He says his auditors found the state Department of Health improperly paid more than $53 million for recipients who had multiple Medicaid identification numbers.
Auditors also prevented payment of more than $20 million on claims that were either incorrect or not properly handled in the health department's claims processing system.
Also among the audits released Tuesday was a finding that more than $1 million was paid for incorrect neonatal claims and transportation.
DiNapoli says he referred the problems to the office of the state Medicaid Inspector General.
Medicaid is New York's most expensive program.
Meanwhile, a survey released Tuesday finds that New York State is in the midst of a worsening physician shortage.
"The shortage of physicians, nurses, and other health care workers continues to threaten access to care, and no health care reform effort can succeed without enough caregivers to provide needed care," commented HANYS' President Daniel Sisto.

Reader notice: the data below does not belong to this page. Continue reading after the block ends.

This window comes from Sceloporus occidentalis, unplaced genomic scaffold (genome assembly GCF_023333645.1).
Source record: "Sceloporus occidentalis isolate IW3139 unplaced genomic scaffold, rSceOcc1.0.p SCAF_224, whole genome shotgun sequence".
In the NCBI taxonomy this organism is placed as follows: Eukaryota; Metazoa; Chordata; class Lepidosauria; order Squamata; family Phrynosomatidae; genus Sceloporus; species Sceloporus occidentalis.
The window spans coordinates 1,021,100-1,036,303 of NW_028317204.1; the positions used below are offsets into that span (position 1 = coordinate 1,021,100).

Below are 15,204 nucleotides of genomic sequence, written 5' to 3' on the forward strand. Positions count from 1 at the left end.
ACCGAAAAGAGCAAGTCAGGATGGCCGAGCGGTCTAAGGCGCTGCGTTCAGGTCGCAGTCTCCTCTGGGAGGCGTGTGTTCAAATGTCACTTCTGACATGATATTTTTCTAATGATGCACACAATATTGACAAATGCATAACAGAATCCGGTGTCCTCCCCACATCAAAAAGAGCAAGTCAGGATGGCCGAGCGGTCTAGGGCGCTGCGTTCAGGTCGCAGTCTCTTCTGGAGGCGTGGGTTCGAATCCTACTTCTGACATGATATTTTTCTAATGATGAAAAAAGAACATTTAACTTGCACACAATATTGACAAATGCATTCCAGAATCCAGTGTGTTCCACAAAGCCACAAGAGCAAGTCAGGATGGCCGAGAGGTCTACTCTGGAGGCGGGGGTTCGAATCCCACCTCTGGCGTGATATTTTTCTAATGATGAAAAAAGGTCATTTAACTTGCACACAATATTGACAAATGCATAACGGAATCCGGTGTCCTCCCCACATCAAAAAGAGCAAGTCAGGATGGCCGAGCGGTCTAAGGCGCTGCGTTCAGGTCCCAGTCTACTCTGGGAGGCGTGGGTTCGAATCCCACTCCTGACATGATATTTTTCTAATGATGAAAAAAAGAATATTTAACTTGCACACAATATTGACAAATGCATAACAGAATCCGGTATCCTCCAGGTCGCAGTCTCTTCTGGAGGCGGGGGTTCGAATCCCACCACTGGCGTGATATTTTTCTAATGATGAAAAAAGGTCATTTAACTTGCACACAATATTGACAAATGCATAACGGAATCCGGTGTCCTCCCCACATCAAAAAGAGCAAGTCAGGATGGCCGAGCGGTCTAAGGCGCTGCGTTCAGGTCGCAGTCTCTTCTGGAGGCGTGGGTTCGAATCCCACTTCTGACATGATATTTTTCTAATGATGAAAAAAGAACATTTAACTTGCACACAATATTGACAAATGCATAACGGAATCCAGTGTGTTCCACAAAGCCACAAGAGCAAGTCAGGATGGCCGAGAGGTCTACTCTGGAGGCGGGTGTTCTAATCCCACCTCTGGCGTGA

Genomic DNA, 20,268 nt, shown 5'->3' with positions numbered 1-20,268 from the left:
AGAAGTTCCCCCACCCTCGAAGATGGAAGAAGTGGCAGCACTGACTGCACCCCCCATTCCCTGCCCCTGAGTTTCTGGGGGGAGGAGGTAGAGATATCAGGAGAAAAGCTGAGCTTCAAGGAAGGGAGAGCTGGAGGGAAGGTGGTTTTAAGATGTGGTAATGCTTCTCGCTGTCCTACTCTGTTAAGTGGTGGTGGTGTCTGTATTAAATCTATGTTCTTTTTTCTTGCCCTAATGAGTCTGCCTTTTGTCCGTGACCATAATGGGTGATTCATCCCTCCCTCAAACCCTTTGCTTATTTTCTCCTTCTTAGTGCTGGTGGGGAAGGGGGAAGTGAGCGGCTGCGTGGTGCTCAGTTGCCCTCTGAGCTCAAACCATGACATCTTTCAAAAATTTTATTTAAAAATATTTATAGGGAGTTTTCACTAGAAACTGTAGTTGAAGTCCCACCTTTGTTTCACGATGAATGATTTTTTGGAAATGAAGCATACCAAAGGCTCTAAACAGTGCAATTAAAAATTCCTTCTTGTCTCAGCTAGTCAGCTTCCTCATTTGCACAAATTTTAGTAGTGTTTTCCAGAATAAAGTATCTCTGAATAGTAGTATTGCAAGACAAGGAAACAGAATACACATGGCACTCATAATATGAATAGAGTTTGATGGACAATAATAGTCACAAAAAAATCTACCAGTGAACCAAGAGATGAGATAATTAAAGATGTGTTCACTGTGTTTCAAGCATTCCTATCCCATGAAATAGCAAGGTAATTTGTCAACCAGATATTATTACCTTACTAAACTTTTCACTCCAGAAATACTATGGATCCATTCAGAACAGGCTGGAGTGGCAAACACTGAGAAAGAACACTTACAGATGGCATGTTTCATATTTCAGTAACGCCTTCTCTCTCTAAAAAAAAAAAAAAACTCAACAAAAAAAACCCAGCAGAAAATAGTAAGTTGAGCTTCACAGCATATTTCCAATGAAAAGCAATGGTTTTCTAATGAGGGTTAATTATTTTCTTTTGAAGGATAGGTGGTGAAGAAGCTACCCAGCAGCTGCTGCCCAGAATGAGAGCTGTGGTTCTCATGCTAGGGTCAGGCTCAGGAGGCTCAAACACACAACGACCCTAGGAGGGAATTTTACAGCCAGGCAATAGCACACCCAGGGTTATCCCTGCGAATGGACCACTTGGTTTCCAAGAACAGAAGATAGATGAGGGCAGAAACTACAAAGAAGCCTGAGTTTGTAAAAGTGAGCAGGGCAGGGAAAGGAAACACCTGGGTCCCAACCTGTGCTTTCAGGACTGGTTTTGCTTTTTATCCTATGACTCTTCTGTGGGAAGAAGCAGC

The survey shows persistent physician shortages, with recruitment barely able to offset retirements, and a severe lack of physicians in primary care and specialties such as obstetrics/gynecology, general surgery, and psychiatry. Survey respondents reported a current need for more than 1,300 physicians.
Adding to the alarm of the survey results is New York's aging physician population. According to AAMC, New York ranks second in the number of physicians over age 60.